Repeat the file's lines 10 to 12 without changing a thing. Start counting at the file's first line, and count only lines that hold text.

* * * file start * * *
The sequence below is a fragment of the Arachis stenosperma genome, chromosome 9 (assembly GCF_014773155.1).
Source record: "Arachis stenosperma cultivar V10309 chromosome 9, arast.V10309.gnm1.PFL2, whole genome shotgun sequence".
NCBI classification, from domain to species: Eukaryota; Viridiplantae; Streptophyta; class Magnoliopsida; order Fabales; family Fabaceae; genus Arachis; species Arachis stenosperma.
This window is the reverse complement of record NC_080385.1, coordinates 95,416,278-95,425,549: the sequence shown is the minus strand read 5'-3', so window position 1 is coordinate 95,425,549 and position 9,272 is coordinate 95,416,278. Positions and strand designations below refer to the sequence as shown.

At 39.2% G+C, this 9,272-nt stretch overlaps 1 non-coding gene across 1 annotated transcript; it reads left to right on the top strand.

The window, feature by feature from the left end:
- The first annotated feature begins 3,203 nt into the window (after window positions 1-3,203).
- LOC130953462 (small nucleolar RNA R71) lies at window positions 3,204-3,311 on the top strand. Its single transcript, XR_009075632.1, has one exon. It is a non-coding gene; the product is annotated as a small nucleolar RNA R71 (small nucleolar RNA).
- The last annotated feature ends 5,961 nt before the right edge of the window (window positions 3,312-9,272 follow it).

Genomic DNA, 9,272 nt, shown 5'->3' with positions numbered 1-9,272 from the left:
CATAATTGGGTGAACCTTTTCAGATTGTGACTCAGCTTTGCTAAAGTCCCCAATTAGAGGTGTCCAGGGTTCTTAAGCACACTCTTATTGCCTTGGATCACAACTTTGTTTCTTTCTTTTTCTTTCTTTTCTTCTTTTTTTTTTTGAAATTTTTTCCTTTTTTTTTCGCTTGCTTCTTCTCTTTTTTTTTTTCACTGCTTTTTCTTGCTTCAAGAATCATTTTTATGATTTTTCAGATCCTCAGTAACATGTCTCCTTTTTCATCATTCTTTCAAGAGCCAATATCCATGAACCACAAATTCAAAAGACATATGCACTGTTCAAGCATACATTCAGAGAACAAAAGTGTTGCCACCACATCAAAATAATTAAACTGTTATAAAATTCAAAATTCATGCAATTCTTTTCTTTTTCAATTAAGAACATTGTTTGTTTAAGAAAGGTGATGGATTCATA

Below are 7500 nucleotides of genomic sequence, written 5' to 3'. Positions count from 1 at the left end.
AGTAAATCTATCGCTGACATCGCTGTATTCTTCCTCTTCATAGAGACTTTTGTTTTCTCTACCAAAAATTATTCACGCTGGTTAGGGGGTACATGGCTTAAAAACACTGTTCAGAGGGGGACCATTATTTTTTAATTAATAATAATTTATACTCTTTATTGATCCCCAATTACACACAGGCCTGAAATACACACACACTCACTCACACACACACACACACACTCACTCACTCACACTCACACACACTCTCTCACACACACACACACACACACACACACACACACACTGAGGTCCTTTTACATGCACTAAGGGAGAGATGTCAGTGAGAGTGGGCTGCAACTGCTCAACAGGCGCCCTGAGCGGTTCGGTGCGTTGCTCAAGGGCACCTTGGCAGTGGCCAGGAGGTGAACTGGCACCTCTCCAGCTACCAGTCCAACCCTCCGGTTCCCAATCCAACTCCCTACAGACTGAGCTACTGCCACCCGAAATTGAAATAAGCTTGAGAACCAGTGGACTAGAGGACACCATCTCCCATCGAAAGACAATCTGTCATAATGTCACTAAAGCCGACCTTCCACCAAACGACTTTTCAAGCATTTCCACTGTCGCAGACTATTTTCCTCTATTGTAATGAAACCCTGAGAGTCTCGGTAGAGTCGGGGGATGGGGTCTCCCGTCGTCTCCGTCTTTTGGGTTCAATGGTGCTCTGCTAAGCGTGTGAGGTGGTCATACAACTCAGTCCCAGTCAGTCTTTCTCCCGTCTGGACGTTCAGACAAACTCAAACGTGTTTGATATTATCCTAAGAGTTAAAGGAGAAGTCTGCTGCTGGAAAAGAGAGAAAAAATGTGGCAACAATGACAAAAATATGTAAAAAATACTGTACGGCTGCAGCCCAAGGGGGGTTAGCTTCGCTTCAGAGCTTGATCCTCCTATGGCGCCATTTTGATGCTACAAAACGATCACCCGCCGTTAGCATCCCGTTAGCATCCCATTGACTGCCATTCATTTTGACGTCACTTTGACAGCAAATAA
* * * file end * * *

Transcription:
Genomic DNA, 9,272 nt, shown 5'->3' with positions numbered 1-9,272 from the left:
CATAATTGGGTGAACCTTTTCAGATTGTGACTCAGCTTTGCTAAAGTCCCCAATTAGAGGTGTCCAGGGTTCTTAAGCACACTCTTATTGCCTTGGATCACAACTTTGTTTCTTTCTTTTTCTTTCTTTTCTTCTTTTTTTTTTTGAAATTTTTTCCTTTTTTTTTCGCTTGCTTCTTCTCTTTTTTTTTTTCACTGCTTTTTCTTGCTTCAAGAATCATTTTTATGATTTTTCAGATCCTCAGTAACATGTCTCCTTTTTCATCATTCTTTCAAGAGCCAATATCCATGAACCACAAATTCAAAAGACATATGCACTGTTCAAGCATACATTCAGAGAACAAAAGTGTTGCCACCACATCAAAATAATTAAACTGTTATAAAATTCAAAATTCATGCAATTCTTTTCTTTTTCAATTAAGAACATTGTTTGTTTAAGAAAGGTGATGGATTCATA

Below are 7500 nucleotides of genomic sequence, written 5' to 3'. Positions count from 1 at the left end.